Here's the complexity: Where 2 Timothy says "remember Jesus Christ," it can apply to Timothy and to us, clearly; Where it says "bring the cloak that I left with Carpus at Troas," it applies to Timothy and not to us. So, when it says "do the work of an evangelist," was that to Timothy alone or to all of us? I clearly land on the "all of us" side.

But why? The context of the passage doesn't make it clear. Contextually, it could go either way.

This is where we telescope out, trying to run the right way around the circle of analogical predication, we come to a clearer understanding of what is an Evangelist. What did Philip do (as far as we can tell)? What did 2 Timothy call Timothy to do (in the immediate context)? Do we see an overlap between Philip's activity and Timothy's call and the call to all believers given in Scripture?

Philip was mentioned in Acts...
- going to Samaria and proclaiming Christ there (8:5)
- doing miraculous signs (8:6)
- preaching the good news of the kingdom of God and the name of Jesus Christ (8:12)
- listening to an angel, building a relationship with a eunich, and telling him the good news about Jesus (8:26-35)
- travelling about, preaching the gospel (8:40)
- baptizing Samaritans, Simon Magus, and the unnamed Ethiopian eunich (8:12, 13, 38)

Timothy is called to...
- preach the Word (v. 2)
- correct, rebuke and encourage (v. 2)
- keep his head in all situations (v. 5)
- endure hardship (v. 5)
- do the work of an evangelist (v. 5)
- discharge all the duties of his ministry (v. 5)

Do you see, in those lists, anything we might be called to do as followers of Christ?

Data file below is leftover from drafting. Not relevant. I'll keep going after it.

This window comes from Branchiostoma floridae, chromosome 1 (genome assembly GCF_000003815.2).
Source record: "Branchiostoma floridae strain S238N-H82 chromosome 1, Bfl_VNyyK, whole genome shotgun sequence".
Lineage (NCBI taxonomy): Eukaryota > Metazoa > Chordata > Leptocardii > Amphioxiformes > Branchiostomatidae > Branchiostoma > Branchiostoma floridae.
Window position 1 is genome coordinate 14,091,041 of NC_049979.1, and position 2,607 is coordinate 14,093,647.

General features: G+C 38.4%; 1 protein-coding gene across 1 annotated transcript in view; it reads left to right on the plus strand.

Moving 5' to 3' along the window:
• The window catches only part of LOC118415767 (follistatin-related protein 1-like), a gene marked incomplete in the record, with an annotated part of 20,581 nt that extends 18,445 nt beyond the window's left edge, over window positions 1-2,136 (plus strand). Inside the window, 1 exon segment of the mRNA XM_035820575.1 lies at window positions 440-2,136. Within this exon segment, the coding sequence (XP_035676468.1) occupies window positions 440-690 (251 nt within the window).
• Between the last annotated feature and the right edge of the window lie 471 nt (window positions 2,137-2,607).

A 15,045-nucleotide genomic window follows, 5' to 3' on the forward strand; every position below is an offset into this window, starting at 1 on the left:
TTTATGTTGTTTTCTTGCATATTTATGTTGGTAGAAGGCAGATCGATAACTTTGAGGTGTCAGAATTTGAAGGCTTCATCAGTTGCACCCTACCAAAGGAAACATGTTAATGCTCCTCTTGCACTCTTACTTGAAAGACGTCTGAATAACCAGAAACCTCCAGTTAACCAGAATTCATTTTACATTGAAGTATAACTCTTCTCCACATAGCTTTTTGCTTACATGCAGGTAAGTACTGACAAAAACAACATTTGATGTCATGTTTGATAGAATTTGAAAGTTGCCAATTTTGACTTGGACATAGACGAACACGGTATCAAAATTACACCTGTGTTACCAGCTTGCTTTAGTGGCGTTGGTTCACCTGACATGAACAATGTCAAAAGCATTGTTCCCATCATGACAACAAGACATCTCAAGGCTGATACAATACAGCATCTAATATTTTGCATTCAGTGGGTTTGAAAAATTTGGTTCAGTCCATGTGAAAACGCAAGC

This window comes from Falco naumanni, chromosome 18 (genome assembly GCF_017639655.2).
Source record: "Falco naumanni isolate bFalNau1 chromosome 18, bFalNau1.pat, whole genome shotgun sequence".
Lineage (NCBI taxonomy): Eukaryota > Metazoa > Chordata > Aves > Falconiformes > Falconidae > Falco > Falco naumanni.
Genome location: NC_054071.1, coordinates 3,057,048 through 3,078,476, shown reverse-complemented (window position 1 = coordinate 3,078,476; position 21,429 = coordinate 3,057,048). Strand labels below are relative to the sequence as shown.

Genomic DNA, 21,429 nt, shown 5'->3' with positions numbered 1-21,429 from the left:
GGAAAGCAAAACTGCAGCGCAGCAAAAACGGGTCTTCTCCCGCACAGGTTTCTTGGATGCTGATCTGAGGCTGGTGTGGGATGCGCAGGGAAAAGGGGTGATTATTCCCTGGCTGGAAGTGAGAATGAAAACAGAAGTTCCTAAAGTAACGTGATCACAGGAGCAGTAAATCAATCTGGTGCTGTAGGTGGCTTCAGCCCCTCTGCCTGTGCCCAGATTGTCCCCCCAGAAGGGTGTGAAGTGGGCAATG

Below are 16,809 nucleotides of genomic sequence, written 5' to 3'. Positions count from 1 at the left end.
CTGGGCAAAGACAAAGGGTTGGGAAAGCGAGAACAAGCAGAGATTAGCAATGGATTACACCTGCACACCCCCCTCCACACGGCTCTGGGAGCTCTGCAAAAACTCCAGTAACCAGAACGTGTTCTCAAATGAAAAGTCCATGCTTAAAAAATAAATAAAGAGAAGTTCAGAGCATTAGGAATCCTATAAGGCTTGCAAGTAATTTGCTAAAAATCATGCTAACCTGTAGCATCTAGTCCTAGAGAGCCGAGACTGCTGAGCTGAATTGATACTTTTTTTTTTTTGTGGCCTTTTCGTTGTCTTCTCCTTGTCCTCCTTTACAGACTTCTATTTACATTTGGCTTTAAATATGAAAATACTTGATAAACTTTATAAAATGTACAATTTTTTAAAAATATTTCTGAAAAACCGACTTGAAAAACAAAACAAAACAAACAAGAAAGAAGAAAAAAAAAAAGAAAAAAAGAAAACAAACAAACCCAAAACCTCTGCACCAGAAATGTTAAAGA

So, after a lot of thought, here's what "Evangelist" means to us:

Philip was an Evangelist. He was one of the Grecian Jews, known to be full of the Spirit and wisdom, wait on tables, making it possible for the word of God to spread (Acts 6). During the persecution of the church after Stephen's death, Philip "proclaimed the Christ" in Samaria (breaking that barrier) and "told the good news about Jesus" to a eunich from Ethiopia (breaking that barrier); all his proclamation and telling leading to "great joy" and "rejoicing" (Acts 8). He then disappears from the limelight for years.

Now, what makes Philip an Evangelist? Am I importing the title onto him? By all mean, no.

The word "Evangelist" (in the Greek: "euaggelistes" if you're Greek and wonder how to say that in your mother tongue) appears in the Bible only 3 times and only once as a title given to a specific person. Can you guess who that specific person was?

"Leaving the next day, we reached Caesarea and stayed at the house of Philip the evangelist, one of the Seven. (Acts 21:8)" He's mentioned in passing as Paul was passing through Caesarea (Acts 21). He was "the evangelist."

You might be wondering, at this point, if Philip was "the evangelist," how the title was passed on to Pat Robertson, Jerry Falwell, Rick Warren, and you and me. Maybe it has to do with the other two mentions (see how we're building a definitional picture from Scripture? Start with Scripture and then account for common assumptions): Ephesians 4:11 and 2 Timothy 4:5.

Ephesians 4:11 won't get you there, at least, not necessarily. As Paul builds his cosmic theology of the Church and unfolds the beautiful theology of our union with Christ, he touches on some of the gifts Christ has given to us: apostles, prophets, pastors and teachers and, yes, evangelists. These people are Christ's gift to the church.

But some were given to be Evangelists, not all. "He walks among us, but is not one of us" (do you know the quote without cheating?). But I'm going to come out on Thursday and say that we're all supposed to be Evangelists, in one sense of the word.

Will I be contradicting God's Word? If not, why not?

The answer will have to wait for "Manana, manana, manana is soon enough for me." Thanks, Peggy Lee.

No answer, yet

Yesterday, I asked what it means to us that someone is an Evangelist? that Jesus might call us to be Evangelists?

I said I'd wrestle with that question today and I have. But I still have no answer, yet. Or, at least, I don't have a clear, bloggable answer.

So, I guess we'll have to wait for "To-morrow and to-morrow and to-morrow." Hopefully, we'll hop off the Macbeth train before we get to "Told by and idiot, full of sound and fury, Signifying nothing."

Evangelist is a ten-letter word

After all this time thinking and writing about evangelism, my eyes are just drawn to words that start with "evangel."